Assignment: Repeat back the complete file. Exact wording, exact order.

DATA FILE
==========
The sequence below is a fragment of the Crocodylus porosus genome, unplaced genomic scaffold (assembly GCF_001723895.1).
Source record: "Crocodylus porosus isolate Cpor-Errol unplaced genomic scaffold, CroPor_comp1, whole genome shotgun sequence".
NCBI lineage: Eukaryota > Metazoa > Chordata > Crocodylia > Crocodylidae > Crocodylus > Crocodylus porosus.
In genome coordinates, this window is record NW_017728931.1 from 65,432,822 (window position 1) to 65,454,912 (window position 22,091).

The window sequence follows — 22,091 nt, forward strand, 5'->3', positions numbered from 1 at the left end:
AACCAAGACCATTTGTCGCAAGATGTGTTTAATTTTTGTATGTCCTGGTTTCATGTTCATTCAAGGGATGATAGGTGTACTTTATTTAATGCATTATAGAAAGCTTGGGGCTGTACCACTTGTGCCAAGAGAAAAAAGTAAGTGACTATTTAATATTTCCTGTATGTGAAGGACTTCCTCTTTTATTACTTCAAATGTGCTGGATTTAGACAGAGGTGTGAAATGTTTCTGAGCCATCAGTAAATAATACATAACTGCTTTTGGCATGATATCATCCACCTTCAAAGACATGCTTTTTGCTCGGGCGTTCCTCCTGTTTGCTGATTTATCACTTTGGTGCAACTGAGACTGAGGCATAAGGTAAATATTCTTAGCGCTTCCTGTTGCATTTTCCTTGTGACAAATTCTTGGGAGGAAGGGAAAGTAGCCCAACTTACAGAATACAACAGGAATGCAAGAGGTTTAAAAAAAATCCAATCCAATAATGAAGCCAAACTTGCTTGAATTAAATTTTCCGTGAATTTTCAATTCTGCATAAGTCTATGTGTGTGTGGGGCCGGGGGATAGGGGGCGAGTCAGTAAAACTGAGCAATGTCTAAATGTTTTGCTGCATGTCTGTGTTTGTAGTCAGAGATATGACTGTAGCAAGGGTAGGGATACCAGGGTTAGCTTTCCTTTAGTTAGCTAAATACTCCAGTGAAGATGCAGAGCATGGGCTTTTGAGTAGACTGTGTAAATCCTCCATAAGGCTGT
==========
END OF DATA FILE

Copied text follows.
The sequence below is a fragment of the Crocodylus porosus genome, unplaced genomic scaffold (assembly GCF_001723895.1).
Source record: "Crocodylus porosus isolate Cpor-Errol unplaced genomic scaffold, CroPor_comp1, whole genome shotgun sequence".
NCBI lineage: Eukaryota > Metazoa > Chordata > Crocodylia > Crocodylidae > Crocodylus > Crocodylus porosus.
In genome coordinates, this window is record NW_017728931.1 from 65,432,822 (window position 1) to 65,454,912 (window position 22,091).

The window sequence follows — 22,091 nt, forward strand, 5'->3', positions numbered from 1 at the left end:
AACCAAGACCATTTGTCGCAAGATGTGTTTAATTTTTGTATGTCCTGGTTTCATGTTCATTCAAGGGATGATAGGTGTACTTTATTTAATGCATTATAGAAAGCTTGGGGCTGTACCACTTGTGCCAAGAGAAAAAAGTAAGTGACTATTTAATATTTCCTGTATGTGAAGGACTTCCTCTTTTATTACTTCAAATGTGCTGGATTTAGACAGAGGTGTGAAATGTTTCTGAGCCATCAGTAAATAATACATAACTGCTTTTGGCATGATATCATCCACCTTCAAAGACATGCTTTTTGCTCGGGCGTTCCTCCTGTTTGCTGATTTATCACTTTGGTGCAACTGAGACTGAGGCATAAGGTAAATATTCTTAGCGCTTCCTGTTGCATTTTCCTTGTGACAAATTCTTGGGAGGAAGGGAAAGTAGCCCAACTTACAGAATACAACAGGAATGCAAGAGGTTTAAAAAAAATCCAATCCAATAATGAAGCCAAACTTGCTTGAATTAAATTTTCCGTGAATTTTCAATTCTGCATAAGTCTATGTGTGTGTGGGGCCGGGGGATAGGGGGCGAGTCAGTAAAACTGAGCAATGTCTAAATGTTTTGCTGCATGTCTGTGTTTGTAGTCAGAGATATGACTGTAGCAAGGGTAGGGATACCAGGGTTAGCTTTCCTTTAGTTAGCTAAATACTCCAGTGAAGATGCAGAGCATGGGCTTTTGAGTAGACTGTGTAAATCCTCCATAAGGCTGT